- The Washington Times - Thursday, December 19, 2002

SEOUL Successful businessman, democracy activist, political prisoner, Nobel Peace Prize laureate South Korean President Kim Dae-jung can add another title to his resume: afterthought.

South Korea’s most famous political figure has been virtually invisible in the high-volume presidential campaign to choose his successor in elections today.

Barred by law from running for a second five-year term and tarred by a succession of personal scandals and policy failures in recent years, Mr. Kim, 72, has made no campaign appearances, even though Roh Moo-hyun, the candidate for the president’s ruling Millennium Democratic Party (MDP), is in a tight race with conservative challenger Lee Hoi-chang of the Grand National Party.

Mr. Roh, who won the MDP nomination without any backing from the president, sounds at times like the opposition on the campaign trail.

“I want to ensure that those who are held responsible for the corruption and mismanagement of the current government will be held accountable,” Mr. Roh told a rally in the southern city of Pusan earlier this week.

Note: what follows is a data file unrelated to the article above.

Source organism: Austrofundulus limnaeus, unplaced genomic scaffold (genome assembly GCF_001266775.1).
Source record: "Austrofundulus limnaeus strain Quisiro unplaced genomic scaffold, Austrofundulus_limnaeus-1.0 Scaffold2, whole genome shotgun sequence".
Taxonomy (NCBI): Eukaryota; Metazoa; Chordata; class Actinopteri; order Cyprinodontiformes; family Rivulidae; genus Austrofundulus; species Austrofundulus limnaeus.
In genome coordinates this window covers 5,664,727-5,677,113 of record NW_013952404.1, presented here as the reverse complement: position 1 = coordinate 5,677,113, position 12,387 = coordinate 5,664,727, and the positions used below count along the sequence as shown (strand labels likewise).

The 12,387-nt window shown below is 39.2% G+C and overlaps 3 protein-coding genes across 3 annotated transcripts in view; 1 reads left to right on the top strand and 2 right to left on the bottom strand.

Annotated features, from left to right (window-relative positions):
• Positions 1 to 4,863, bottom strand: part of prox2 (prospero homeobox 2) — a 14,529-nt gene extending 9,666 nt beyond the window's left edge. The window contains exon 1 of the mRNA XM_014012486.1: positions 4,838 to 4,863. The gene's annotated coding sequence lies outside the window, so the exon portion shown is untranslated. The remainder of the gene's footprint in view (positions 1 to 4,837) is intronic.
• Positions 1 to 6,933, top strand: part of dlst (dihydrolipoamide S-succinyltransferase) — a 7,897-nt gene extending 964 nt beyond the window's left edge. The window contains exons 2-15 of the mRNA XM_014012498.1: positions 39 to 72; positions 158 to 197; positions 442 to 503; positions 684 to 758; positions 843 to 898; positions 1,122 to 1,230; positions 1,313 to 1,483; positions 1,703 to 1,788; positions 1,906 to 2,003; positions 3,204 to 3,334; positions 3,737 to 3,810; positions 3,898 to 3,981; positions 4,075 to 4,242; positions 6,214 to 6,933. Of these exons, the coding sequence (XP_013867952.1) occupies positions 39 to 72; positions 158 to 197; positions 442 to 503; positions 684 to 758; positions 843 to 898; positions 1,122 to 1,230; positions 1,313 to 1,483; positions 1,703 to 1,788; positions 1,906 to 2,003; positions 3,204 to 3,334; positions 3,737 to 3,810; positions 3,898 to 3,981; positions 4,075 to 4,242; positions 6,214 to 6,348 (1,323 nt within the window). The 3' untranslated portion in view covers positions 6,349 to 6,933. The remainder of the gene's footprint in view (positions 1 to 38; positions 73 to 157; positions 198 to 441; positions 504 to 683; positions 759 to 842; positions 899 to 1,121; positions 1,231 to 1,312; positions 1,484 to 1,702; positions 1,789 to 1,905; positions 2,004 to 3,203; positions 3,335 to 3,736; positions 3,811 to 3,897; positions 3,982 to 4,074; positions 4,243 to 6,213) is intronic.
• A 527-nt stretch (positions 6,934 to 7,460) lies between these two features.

The MDP logo is relegated to a tiny corner of Mr. Roh’s newspaper ads, and the candidate says he may change the party’s name entirely if he wins.

With Mr. Kim’s popularity in opinion surveys at around 20 percent, it is the GNP and Mr. Lee who have been most likely to bring up the president’s name and record.

A fixture in South Korean political life for decades, Mr. Kim’s presidency hit a high point when his “sunshine policy” of rapprochement with the North produced a historic summit with North Korean leader Kim Jong-il in 2000 and a Nobel citation for Mr. Kim.

He also gets credit from economic analysts for engineering South Korea’s rebound from the sharp Asian financial crisis of the late 1990s.

But a new nuclear standoff with the North and a series of financial scandals touching Mr. Kim’s closest aides and even his sons have sent his popularity plummeting.

His aloof, distant leadership style also has led him to draw on just a tiny coterie of advisers, with no larger popular base on which to draw.

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